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In digital marketing, what is a slug?

 


In digital marketing, what is a slug?

There’s a lot of digital marketing terminology floating around. We’ve created a quick reference guide to a lot of common terms but sometimes, we find it worthwhile delving a little deeper. So what is a slug in digital marketing terms?

You might have read blogs or news articles or heard your digital marketing agent talk about a post slug or a page slug.

What is a slug?

A slug is part of your page URL. Each page within your website has a URL and within each URL is a unique slug. The slug is the part of the URL that makes that address unique.

Let’s use the Social Hive domain to identify our various slugs.

Here are a few pages within the Social Hive website and we’ll identify the slug part of the URL.

www.socialhive.com.au

There is no slug here

https://www.socialhive.com.au/blog/2018/august/using-google-analytics/

The slug is “using-google-analytics

https://www.socialhive.com.au/blog/2018/august/digital-content-calendar/

The slug is “digital-content-calendar”

Get the idea?

As you can see, aside from creating a unique address for this specific page (no pages on the internet can have the same URL), the slugs also identify what the page is about.

Are slugs important?

Yes.

Important for search engines

As you know, Google and other search engines look at a lot of factors about your website and its content, to determine how to rank you in its searches. The URL, including the slug, for each of your pages, is one of those ranking factors that search engines consider. Google wants your slug to indicate what that page is about.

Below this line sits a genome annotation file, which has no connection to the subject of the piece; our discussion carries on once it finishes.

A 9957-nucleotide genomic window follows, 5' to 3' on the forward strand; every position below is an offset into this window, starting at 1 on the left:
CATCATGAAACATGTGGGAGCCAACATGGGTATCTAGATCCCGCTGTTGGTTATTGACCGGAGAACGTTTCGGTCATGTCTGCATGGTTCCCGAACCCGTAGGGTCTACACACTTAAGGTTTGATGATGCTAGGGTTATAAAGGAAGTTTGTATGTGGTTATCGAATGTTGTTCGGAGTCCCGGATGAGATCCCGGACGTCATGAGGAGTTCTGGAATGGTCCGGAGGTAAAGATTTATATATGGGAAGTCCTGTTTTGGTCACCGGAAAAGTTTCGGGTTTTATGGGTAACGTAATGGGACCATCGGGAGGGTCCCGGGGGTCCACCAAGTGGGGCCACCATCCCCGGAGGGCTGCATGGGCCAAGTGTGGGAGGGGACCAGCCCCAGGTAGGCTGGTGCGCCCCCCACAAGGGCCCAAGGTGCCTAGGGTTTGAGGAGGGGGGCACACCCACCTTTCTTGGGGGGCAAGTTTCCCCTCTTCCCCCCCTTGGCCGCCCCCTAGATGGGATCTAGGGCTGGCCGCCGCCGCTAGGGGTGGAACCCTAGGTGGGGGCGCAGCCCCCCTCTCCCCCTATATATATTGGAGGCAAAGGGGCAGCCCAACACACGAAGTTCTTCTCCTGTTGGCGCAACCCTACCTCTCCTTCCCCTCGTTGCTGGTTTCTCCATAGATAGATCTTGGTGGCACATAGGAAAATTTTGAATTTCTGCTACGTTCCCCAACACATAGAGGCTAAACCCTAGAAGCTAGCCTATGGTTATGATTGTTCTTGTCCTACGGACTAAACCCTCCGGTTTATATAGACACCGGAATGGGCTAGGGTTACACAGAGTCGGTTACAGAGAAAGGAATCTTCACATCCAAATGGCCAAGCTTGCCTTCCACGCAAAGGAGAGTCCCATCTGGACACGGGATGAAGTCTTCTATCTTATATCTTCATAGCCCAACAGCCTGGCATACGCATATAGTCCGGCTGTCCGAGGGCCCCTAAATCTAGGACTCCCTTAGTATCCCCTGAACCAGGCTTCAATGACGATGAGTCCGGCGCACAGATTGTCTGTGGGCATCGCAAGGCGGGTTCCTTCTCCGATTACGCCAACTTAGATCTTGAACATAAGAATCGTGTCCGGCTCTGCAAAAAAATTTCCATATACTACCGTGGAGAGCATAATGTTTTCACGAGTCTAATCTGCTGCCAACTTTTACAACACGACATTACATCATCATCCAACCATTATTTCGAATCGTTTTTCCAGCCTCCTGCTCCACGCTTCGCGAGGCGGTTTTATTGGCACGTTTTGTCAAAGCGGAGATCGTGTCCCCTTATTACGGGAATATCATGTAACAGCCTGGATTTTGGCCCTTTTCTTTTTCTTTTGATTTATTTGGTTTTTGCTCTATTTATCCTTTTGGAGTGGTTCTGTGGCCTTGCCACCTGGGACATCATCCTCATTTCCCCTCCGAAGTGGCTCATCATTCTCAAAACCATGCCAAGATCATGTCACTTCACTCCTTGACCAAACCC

Important for your site’s visitors and users

It’s always important that you make your site as user friendly as possible. This includes having slugs that are easy to read and identify to the user, what’s on that page.

Have you ever found yourself in the situation where you’ve got many tabs open in your browser; so many, that you’ve lost track of what each one is. If the slug is well written in each of these, it makes it much easier for users to know what page that browser tab is for.

How should I write my slugs?

  1. As with all our recommendations, plain English with no industry jargon is a primary consideration.
  2. You need to include keywords. These are the words you want this specific page to rank for and the words you believe your website visitors will use in their search terms.
  3. There is no need to include “stop words”. These are words like “a”, “the”, “an”, “and” etc.

Using our own site as an example, and a page we referenced earlier in this article, let’s look at the following page:

https://www.socialhive.com.au/blog/2018/august/using-google-analytics/

The title of this article is “How do you use Google analytics? A starter’s guide”. Notice in the slug we have removed words like “how”, “you”, “do” etc.

Likewise, on our page:

https://www.socialhive.com.au/blog/2018/august/digital-content-calendar/

The title of this page is “What is a digital content calendar and do I need one?”. Again, we’ve removed the stop words and created a simple and short slug for our page.

  1. Keep your slugs short and to the point. It’s helpful to the search engine and assists your visitors and site users when they’re searching and once they’ve opened your page. Remember also, that your website URL shows up in the search engine results page.
    It’s much better to see a search engine result that looks like this:

 

Than a URL that looks like this:

What if I want to change my slug after publishing a page?

Finally, modern and respected web platforms allow you to enter your own slug (as opposed to simply adding the title of the page or article to the end of the URL). If you create a slug and find that you have to change it, in reality you are changing the entire URL of that page. It’s important to remember to apply a 301 redirection of the old URL to the new one. If you don’t know how to do this yourself, send your request to your web developer.

 


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